Nemmers Prize Lecture

"Moving Up a Demand Curve: Dynamic Screening with Positive Selection"

Wednesday, April 29, 2015
4:30 pm - 6:00 pm
Free and Open to the Public
McCormick Auditorium, James L. Allen Center

In many social interactions or markets, players who benefit most from the relationship or trade tend to reach agreement earlier. High willingness-to-pay buyers are impatient to consume and therefore willing to pay a high price to consume early. Owners of low-valued assets rush to dispose of them. Eager traders tend to concede quickly when buyer and sellers engage in bargaining.

If there are still goods and services left to sell after the most motivated individuals have traded with each other, the price declines and concessions are made. This is known as “negative selection.” This is a common feature of traditional models of the selling of durable goods, sequential bargaining between parties, and in the dynamic resolution of markets where buyers are unsure of the quality of the good being sold.

But there are also many interesting environments in which “positive selection” operates to select out over time the least motivated protagonists. This, in effect, means moving “up” rather than “down” the demand curve.

Firms or academic departments retain the most-eager-to-stay employees; societies keep only the most loyal or immobile members of ethnic, religious or occupational minorities that are discriminated against; software platforms when facing technological entry retain only the aficionados or high-switching-cost patrons; and only friends or partners who benefit most from a relationship maintain the relationship.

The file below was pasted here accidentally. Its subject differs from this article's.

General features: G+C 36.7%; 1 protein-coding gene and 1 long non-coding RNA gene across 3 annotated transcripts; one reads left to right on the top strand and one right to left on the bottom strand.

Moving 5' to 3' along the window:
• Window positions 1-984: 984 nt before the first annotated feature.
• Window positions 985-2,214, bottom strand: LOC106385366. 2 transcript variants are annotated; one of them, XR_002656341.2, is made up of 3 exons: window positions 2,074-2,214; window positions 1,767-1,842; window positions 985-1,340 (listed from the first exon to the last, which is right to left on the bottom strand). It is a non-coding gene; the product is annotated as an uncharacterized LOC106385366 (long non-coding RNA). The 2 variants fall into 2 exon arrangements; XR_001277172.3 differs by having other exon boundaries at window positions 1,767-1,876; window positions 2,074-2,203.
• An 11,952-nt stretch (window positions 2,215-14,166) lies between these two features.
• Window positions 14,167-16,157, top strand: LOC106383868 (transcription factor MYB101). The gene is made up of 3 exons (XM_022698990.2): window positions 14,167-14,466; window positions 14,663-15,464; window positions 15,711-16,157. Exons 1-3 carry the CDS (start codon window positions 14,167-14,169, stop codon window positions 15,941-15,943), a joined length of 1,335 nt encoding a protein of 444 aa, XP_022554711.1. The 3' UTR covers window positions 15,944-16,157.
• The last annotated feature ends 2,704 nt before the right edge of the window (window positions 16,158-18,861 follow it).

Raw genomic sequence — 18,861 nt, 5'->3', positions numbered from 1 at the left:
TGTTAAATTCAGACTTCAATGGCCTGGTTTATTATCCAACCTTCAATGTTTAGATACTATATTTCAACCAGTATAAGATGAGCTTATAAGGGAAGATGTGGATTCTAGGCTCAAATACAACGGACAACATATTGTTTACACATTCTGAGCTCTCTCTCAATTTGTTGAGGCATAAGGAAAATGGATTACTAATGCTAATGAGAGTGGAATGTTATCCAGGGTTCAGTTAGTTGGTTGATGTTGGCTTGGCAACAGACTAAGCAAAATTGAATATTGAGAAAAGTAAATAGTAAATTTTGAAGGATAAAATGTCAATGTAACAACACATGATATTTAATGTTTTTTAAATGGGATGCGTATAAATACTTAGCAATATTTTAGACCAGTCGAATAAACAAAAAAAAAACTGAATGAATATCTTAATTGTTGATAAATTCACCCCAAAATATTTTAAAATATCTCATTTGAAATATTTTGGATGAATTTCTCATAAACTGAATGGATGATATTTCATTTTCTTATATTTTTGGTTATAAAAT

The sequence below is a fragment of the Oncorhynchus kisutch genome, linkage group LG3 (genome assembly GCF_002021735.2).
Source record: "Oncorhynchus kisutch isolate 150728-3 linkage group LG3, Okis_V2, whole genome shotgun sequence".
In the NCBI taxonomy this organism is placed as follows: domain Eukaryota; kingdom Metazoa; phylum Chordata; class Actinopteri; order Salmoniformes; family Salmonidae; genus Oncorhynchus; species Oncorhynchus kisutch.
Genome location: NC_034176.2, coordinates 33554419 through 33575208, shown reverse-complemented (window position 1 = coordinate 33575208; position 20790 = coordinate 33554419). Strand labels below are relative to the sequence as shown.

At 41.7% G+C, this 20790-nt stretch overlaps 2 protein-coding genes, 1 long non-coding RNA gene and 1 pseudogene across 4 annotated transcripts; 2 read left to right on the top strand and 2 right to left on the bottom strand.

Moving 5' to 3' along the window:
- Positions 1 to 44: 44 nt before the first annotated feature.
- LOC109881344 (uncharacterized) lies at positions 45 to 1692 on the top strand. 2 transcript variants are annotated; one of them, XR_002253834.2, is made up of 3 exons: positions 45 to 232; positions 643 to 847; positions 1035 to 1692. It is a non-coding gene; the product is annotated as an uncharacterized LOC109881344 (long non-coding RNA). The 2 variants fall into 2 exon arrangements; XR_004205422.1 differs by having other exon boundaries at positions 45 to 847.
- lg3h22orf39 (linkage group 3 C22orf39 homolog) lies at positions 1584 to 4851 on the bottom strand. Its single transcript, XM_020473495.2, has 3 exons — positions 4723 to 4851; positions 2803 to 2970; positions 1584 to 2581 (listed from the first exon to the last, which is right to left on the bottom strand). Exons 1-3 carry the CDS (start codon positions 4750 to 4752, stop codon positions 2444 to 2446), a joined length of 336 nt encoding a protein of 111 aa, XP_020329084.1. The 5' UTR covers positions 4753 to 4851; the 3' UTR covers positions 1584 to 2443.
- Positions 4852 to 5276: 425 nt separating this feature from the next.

The lecture will explore the economics of positive selection and compares them with the more familiar ones obtained for negative selection.


Photo of Jean TiroleJean Tirole is chairman of the Foundation Jean-Jacques Laffont / Toulouse School of Economics and scientific director of the Institute for Industrial Economics, University of Toulouse Capitole in France.  Tirole has been influential in the theoretical and practical application of game theory and information theory to industrial organization and regulation. His research interests also include finance, macroeconomics, international finance, economics and psychology. He is the author of 11 books including “Inside and Outside Liquidity” with Bengt Holmström (2011); “The Theory of Industrial Organization” (1988); “Game Theory” with Drew Fudenberg (1991); “A Theory of Incentives in Regulation and Procurement” with Jean-Jacques Laffont (1993); and “The Theory of Corporate Finance” (2006).  He was the 2014 winner of the Bank of Sweden Prize in Economic Sciences in Memory of Alfred Nobel.


Free parking is available in most campus parking lots after 4pm.
There will be a reception immediately following the lecture.